A recent luncheon conversation with old political friends at Boston’s famed Union Oyster House began with lamentations about the demise of another city dining legend, the nearby Durgin Park, then moved on to speculation about the government shutdown, Brexit, and other news items.
But by the time the clam chowder arrived, the discussion had broadened to the larger question of "What's going on with the state of politics across the Western world?"
The focus of our culinary "seminar" was the four leading Western democracies--Germany, France, Britain, and the U.S.
Initially we noted how different were the political dramas unfolding in each nation, but upon reflection what was most striking were the similarities in their circumstances.
All four are led by center-right governments. All have seen their politics turned upside down within the last few years. All have leaders with low approval ratings.
All have been blindsided by the explosiveness of migration as a political issue. All have seen their long dominant political establishments rocked by stunning election reverses.
All have seen the emergence of potent nationalist voices on the right triggered by establishment myopia and missteps regarding immigration and working class economic anxiety. Correspondingly all have seen the emergence of a re-energized Left growing at the expense of the more traditional and less radical parties of the Left.
To test these generalizations let us look at these countries individually.
Angela Merkel's stunning 2015 decision to open her country's border to a million largely Muslim migrants from the Middle East and Africa loosed an avalanche that has transformed German politics and unsettled neighboring countries as well.
Since 2015 her party--the long dominant CDU-- has seen its worst election results since World War II. The rival Social Democrats have seen their vote cut in half. Accordingly millions of largely working class voters have "migrated" either leftward to the Greens or rightward to the AFD (Alternative for Germany) causing a volatile fracturing of Germany's historically stable politics.
The January Bild poll showed 62% of Germans want Merkel to step down as Chancellor this year.
No Western leader has suffered as precipitous a fall from grace as Emmanuel Macron. His Green-inspired fuel tax led to the most massive anti-government protests since 1968.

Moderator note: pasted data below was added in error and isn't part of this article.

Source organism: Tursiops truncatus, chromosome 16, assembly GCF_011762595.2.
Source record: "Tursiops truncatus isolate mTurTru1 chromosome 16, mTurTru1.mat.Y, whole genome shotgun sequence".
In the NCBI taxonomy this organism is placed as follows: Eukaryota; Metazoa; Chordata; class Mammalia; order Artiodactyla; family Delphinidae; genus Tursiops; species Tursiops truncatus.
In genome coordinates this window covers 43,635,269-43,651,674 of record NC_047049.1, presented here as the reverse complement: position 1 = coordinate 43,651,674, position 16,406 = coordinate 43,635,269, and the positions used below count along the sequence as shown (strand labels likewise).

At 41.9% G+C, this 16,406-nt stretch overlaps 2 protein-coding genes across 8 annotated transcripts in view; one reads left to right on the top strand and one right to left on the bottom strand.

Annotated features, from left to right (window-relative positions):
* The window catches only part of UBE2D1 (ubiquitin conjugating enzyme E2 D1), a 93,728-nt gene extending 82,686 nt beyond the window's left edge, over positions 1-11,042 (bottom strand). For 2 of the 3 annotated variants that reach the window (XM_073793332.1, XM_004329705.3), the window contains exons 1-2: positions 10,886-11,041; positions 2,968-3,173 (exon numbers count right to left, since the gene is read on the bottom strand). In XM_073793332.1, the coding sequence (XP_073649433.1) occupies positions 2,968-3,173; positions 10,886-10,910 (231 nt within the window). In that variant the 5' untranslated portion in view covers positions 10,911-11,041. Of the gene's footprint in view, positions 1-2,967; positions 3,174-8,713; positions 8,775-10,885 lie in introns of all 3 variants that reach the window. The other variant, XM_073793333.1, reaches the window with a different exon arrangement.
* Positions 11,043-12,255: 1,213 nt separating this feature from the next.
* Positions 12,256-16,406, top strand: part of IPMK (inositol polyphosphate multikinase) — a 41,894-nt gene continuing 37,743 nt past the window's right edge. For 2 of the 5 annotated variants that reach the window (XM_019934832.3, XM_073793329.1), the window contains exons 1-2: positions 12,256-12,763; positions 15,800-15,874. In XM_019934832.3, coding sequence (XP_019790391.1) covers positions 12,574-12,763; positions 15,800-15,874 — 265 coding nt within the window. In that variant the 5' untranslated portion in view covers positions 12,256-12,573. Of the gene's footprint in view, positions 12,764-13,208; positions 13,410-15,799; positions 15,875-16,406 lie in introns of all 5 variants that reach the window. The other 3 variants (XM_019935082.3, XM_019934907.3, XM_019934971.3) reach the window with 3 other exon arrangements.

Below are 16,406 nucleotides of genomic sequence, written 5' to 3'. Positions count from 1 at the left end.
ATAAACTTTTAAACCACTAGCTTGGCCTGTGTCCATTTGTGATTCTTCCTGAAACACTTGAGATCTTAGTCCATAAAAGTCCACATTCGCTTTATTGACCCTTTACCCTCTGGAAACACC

The "yellow vest" movement, initially supported by two-thirds of French voters, was quickly co-opted by the violence-prone hard core Left which turned Paris into a war zone and effectively paralyzed Macron's program of economic reform.
Successfully stigmatized by the Left and the media as the "President of the Rich" Macron's latest approval rating is 26%.
When the House of Commons resoundingly--432 to 202--rejected the Brexit deal, Theresa May suffered the most humiliating defeat of any Prime Minister in the last century. She survives only because her Conservative Party justifiably fears new elections would install Labour's Jeremy Corbin in No.10 Downing Street.
Mr. Corbyn made history by becoming the first party leader to be chosen not by his party's members of Parliament but by the party's rank and file, who are dominated by the hard-left British trade unions.
With her approval rating at 34%, Mrs. May has pledged to resign prior to the next election.
Hands down the most divisive leader in the West, Donald Trump via personality and policy has driven Democrats--and the national media--into paroxysms of anger and frustration. Improbably, however, he has bridged the gap between Republican traditionalists and the party's emergent "Populists".
Democrats exhibit an almost mirror-image split—yet to be bridged--between traditional liberals and their emergent "Socialist" wing.
With Speaker Nancy Pelosi resurrected as the face of the Democratic Party, both Republicans and Democrats are now led by the one person who drives the other side absolutely crazy.
With an approval rating of just 41% (Real Clear Politics average of polls) Trump is hoping that the "hot button" issue of immigration can wrong-foot Democrats and re-elect him in 202
Throughout history the peoples of these four countries have identified themselves as citizens of Western, Christian nation-states.
Today all three elements of this identity stand discredited in the eyes of the elite advocates of the "New Global Order". These elites have even questioned the value of democracy itself when it allows "ill-informed" voters to produce undesirable election results.
The millions who voted for Brexit or Trump, or against Merkel, or who took to the streets of Paris, saw that globalism worked very well for the rich, but not for them—and thus they fled from the old political structures searching for something better , something more just.
When the elites recently made their annual pilgrimage to Davos to celebrate the "New Order" (and themselves) they were looking nervously over their shoulders fully aware that things aren't going exactly as planned.
Bill Moloney’s columns have appeared in the Wall Street Journal, USA Today, Washington Post, Washington Times, Philadelphia Inquirer, Baltimore Sun, Denver Post and Human Events